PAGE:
- Priority: Registering your logo as a trademark gives you the priority to use that mark. If the logo isn't trademarked, you're only entitled to use it in your geographic area. Without registration, someone in a nearby community can use a similar or even the exact same logo, and it's unlikely there's anything you can do to stop them, even if you used the logo first. Someone else using your logo can diminish the value of your brand and your products. If your logo is registered as a trademark, you're able to stop someone else from using it.
- Lawsuit: When your logo is registered with a trademark, you have the right to sue anyone who uses the logo without authorization. In some cases, simply having the logo trademarked can be enough to win the court case. In some cases, it's even possible to bring criminal charges against someone for improper use of a trademarked logo.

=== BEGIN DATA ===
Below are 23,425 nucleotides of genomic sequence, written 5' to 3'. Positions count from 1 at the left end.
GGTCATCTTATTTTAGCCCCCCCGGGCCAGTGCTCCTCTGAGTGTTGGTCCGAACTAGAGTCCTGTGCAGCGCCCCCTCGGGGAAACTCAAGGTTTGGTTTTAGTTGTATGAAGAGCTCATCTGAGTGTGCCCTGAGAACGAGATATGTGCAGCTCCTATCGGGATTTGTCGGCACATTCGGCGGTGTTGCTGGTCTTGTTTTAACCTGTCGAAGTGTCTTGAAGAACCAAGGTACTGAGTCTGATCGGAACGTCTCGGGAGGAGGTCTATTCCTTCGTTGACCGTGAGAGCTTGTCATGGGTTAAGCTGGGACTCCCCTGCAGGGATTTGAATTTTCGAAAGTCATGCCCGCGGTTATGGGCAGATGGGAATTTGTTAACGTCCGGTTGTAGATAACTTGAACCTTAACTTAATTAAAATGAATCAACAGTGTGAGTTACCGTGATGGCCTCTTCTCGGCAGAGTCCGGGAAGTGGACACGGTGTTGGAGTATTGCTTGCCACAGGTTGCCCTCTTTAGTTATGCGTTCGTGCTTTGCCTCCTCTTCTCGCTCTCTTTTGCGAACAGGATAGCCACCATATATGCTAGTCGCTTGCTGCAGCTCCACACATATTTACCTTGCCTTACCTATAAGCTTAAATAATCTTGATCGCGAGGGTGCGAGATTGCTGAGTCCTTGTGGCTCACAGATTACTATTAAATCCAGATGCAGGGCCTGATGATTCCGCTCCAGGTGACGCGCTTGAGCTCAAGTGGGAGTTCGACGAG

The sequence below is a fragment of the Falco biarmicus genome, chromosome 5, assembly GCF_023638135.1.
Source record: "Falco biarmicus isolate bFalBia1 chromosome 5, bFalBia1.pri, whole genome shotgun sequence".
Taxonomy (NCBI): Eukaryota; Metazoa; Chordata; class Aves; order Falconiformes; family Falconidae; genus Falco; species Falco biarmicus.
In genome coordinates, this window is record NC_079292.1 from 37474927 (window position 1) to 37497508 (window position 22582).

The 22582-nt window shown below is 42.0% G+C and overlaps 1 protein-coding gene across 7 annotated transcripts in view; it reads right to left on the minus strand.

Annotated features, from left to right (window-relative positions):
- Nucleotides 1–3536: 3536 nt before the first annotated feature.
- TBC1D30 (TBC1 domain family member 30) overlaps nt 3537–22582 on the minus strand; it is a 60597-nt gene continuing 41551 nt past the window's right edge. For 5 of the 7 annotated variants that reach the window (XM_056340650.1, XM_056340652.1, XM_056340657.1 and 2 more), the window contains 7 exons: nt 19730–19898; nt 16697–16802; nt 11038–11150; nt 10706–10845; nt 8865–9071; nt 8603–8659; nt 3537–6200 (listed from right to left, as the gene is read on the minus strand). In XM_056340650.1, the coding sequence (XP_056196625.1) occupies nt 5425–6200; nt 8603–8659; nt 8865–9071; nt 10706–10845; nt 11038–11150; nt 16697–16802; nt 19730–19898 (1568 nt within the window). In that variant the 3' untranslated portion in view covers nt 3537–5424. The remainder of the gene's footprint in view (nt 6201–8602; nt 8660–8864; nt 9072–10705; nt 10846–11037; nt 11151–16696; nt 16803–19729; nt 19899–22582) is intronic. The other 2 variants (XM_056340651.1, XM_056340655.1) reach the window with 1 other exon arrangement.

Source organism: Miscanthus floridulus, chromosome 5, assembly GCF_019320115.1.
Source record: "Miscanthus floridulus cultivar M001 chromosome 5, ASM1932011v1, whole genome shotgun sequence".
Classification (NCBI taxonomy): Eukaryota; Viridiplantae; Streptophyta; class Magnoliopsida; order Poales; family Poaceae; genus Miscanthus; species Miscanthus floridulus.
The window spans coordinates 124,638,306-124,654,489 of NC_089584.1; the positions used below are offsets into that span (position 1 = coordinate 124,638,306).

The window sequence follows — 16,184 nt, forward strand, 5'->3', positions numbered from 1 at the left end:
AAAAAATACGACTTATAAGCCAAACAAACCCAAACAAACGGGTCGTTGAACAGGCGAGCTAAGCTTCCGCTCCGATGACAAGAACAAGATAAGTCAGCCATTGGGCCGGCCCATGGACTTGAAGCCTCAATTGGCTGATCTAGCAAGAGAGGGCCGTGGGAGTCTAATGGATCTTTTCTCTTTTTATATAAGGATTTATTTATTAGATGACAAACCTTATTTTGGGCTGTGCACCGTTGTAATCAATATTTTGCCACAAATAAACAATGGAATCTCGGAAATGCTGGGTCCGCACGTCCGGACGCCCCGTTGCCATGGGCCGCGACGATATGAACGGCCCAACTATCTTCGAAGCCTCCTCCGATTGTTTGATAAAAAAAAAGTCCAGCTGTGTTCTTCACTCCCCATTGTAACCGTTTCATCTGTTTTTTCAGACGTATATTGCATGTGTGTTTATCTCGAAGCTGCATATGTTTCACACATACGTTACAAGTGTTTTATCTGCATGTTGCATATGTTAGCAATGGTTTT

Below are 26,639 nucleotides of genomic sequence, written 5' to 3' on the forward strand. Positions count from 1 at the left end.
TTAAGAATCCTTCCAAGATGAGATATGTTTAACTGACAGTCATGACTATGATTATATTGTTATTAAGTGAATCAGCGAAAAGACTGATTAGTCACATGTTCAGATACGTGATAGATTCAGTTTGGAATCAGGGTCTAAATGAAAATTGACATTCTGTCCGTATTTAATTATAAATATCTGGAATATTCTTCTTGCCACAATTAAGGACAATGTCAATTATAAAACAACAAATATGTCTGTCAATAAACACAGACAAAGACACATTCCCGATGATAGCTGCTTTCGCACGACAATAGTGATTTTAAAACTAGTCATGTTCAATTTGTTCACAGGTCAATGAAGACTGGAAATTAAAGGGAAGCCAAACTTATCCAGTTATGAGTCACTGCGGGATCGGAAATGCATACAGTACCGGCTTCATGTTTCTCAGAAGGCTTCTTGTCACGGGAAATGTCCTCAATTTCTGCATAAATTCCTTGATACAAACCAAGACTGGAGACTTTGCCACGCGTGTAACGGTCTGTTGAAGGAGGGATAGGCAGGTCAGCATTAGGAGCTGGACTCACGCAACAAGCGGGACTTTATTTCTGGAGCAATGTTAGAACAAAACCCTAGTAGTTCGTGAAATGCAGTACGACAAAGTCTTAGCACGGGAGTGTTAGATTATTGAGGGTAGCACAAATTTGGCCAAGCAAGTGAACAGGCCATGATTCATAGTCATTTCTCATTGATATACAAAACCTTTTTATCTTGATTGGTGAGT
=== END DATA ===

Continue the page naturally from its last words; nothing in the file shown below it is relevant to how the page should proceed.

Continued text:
- Money: If you do take someone to court for trademark infringement, having a trademark also allows you to be able to collect money for damages.
- Import of Foreign Goods: A registered trademark also allows you to stop the import of foreign goods that would infringe upon your trademark. This benefit also helps to prevent your brand from being diminished.
- Foreign Registration: Once your logo is trademarked in the United States, you're able to register your trademark in other countries. This makes it possible to extend your business and sell your product in foreign markets.
How Much Does It Cost?
The cost of registering a logo for a trademark can vary widely. There are two main costs:
- Trademark application
- Attorney fees
If you choose to complete the application for a trademark without the help of an attorney, the application fees will cost approximately $500. These fees are non-refundable. The amount of fees paid may fluctuate if there is an extension or late payment or if reapplication must be paid.